An Emirati illusionist hopes to disprove misconceptions about magic, pointing out its entertainment value and insisting it is not anti-religious.
Bring magic to the Arab masses without suspicion
DUBAI // Moein Al Bastaki was not aware of the controversy that becoming a magician would bring to his life.
But Al Bastaki, 34, is adamant he can change the perceptions of magic and illusions among Gulf Arabs.
“Coming from an Islamic background I faced a lot of difficulties,” he says. “This concept of being a magician is totally wrong and, in the Quran, it’s totally against it.”
Al Bastaki’s story dates back to 1986, when he was only 6, growing up in Dubai.
His grandfather would frequently travel to India for trade.
“There he met a group of people called fakirs performing on the street,” Al Bastaki says. “He became interested and asked the head of the group to teach him a few tricks.
“He then came back and showed them to me and, although I couldn’t understand how he did them, I was mesmerised.”
Then, and now, magicians were not common in the Arabian Gulf.
“I didn’t know what magic was and in this region, we didn’t have lots of magicians that we could relate to or aspire to be like,” Al Bastaki says. “But internationally, you find a lot of magicians and kids love magic.”
His passion grew after his father opened a video rental shop. David Copperfield was one of the magicians he saw.
“I would watch all of them, wanting to do what he did,” Al Bastaki says. “I explored a lot of options, taught kids at school some tricks and did my first performance for the family at 9.”
His uncle, who supported his dream, would give him Dh5 after each performance. But his father disapproved.
“When I told him I wanted to be a magician he gave me a good slap to my face,” Al Bastaki says. “He said, ‘Go study and forget about it’.”
His father was not the only one against it.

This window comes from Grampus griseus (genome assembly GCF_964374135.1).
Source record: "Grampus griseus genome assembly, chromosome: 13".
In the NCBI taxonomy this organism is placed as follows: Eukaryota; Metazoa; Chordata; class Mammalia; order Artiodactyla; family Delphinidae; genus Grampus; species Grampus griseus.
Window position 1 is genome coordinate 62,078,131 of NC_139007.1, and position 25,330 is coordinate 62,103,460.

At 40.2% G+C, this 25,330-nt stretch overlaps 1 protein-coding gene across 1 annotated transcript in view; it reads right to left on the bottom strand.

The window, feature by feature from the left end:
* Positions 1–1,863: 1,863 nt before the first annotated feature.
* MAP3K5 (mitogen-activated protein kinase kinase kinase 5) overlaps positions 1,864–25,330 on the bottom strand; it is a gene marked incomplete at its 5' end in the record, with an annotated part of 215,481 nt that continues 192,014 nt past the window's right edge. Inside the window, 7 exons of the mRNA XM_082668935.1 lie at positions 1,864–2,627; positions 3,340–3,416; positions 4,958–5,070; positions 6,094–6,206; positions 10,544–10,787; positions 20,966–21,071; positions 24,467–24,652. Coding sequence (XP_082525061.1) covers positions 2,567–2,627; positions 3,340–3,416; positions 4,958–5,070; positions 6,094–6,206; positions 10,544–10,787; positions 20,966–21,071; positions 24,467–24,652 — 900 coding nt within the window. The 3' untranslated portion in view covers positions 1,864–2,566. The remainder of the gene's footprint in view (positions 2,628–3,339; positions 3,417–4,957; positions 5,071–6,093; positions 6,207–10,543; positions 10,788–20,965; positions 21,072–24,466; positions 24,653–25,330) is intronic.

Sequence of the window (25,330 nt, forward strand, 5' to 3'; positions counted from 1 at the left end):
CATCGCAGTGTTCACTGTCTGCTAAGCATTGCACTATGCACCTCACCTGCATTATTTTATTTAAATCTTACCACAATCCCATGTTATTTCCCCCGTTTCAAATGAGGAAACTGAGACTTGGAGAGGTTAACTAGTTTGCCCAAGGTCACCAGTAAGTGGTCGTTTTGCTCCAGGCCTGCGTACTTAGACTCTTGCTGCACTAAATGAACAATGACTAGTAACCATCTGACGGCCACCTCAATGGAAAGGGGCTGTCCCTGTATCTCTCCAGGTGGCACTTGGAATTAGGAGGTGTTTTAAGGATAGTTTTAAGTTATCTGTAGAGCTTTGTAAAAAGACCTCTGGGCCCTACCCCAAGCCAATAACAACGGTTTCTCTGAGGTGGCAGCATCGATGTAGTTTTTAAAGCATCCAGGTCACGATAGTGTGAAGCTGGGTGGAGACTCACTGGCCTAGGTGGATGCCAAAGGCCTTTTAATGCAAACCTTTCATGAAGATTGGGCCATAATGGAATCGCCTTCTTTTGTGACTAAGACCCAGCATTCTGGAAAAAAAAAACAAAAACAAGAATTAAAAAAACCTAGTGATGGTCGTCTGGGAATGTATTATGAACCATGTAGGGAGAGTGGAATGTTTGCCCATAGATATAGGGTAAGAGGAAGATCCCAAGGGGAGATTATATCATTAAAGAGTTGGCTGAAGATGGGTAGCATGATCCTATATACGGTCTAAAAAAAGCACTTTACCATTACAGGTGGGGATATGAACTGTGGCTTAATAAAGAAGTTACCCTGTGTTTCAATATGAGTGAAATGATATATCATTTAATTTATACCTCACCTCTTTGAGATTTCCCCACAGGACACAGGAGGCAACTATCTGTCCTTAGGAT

“My sister and her husband are very religious so we’re both extremes of the spectrum,” Al Bastaki says. “Some part of my family are still against it.
“I did performances on YouTube and always had this fear, so when I became really good I hid my identity because I didn’t want people to know who I was, where I was, my background or who was my family.
“I knew what they were thinking and their mentality about magic.”
His first TV performance in 2006 helped to mend his relationship with his father but fuelled anger among other Gulf Arabs.
“I managed to vanish a man from his house and make him appear in the studio,” he says.
“You can do normal card tricks and no one will say anything, but when you do something that is beyond logic and that your mind can’t digest, then that will get attacked.
“In the Quran, it is mentioned not to believe in magicians. Even if you are doing an illusion, it’s wrong in our religion.”
As the performances increased, so did the abuse. “A radio station had a one-hour show attacking me and the programme,” Al Bastaki says.
“It’s something that the Arab world has not got used to seeing. When I levitated someone they called me a sorcerer and said I should be sentenced to death.”
Abroad, his work has been applauded. He has performed for John Travolta, Diego Maradona and Mike Tyson. But his goal is to convince locals of his skills.
“Most people in the Arab world try to copy magicians from outside but there is only one David Copperfield,” Al Bastaki says. “You can’t be a No 2 of someone else, you should be a No 1 of yourself.
“I’m bringing the Khaleeji identity and adapting it to my magic tricks by including kanduras and shishas in my acts.
“I’m bringing to life an art that is not very famous in the Arab world because some people have a wrong perception of it, but my market is the Arab world and the Arab people and I want to be one of my people.
“I want them to know what it is and to embrace it.”